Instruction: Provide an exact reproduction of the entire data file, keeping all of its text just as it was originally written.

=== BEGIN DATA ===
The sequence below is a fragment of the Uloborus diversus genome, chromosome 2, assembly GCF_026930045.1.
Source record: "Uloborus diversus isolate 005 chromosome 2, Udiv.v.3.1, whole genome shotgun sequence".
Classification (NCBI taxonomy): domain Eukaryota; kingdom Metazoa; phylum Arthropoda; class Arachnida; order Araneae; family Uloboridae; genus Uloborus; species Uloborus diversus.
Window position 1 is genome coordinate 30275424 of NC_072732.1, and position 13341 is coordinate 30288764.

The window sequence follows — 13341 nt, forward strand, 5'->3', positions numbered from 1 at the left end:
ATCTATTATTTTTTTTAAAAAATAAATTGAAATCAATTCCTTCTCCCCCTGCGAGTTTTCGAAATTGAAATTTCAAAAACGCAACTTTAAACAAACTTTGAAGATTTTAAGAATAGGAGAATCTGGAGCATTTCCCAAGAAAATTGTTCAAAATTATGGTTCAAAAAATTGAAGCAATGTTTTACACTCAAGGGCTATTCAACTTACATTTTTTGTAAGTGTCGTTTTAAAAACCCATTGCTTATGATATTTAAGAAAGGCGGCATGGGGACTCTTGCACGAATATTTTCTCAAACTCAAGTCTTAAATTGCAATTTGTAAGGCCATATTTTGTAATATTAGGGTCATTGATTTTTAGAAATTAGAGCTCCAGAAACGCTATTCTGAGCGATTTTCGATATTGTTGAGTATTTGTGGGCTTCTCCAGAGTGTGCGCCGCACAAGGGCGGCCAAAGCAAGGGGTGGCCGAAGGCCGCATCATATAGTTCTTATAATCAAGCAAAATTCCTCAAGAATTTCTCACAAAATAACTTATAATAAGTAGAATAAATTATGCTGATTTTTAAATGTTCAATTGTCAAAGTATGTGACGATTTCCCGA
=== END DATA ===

The sequence below is a fragment of the Uloborus diversus genome, chromosome 2, assembly GCF_026930045.1.
Source record: "Uloborus diversus isolate 005 chromosome 2, Udiv.v.3.1, whole genome shotgun sequence".
Classification (NCBI taxonomy): domain Eukaryota; kingdom Metazoa; phylum Arthropoda; class Arachnida; order Araneae; family Uloboridae; genus Uloborus; species Uloborus diversus.
Window position 1 is genome coordinate 30275424 of NC_072732.1, and position 13341 is coordinate 30288764.

The window sequence follows — 13341 nt, forward strand, 5'->3', positions numbered from 1 at the left end:
ATCTATTATTTTTTTTAAAAAATAAATTGAAATCAATTCCTTCTCCCCCTGCGAGTTTTCGAAATTGAAATTTCAAAAACGCAACTTTAAACAAACTTTGAAGATTTTAAGAATAGGAGAATCTGGAGCATTTCCCAAGAAAATTGTTCAAAATTATGGTTCAAAAAATTGAAGCAATGTTTTACACTCAAGGGCTATTCAACTTACATTTTTTGTAAGTGTCGTTTTAAAAACCCATTGCTTATGATATTTAAGAAAGGCGGCATGGGGACTCTTGCACGAATATTTTCTCAAACTCAAGTCTTAAATTGCAATTTGTAAGGCCATATTTTGTAATATTAGGGTCATTGATTTTTAGAAATTAGAGCTCCAGAAACGCTATTCTGAGCGATTTTCGATATTGTTGAGTATTTGTGGGCTTCTCCAGAGTGTGCGCCGCACAAGGGCGGCCAAAGCAAGGGGTGGCCGAAGGCCGCATCATATAGTTCTTATAATCAAGCAAAATTCCTCAAGAATTTCTCACAAAATAACTTATAATAAGTAGAATAAATTATGCTGATTTTTAAATGTTCAATTGTCAAAGTATGTGACGATTTCCCGA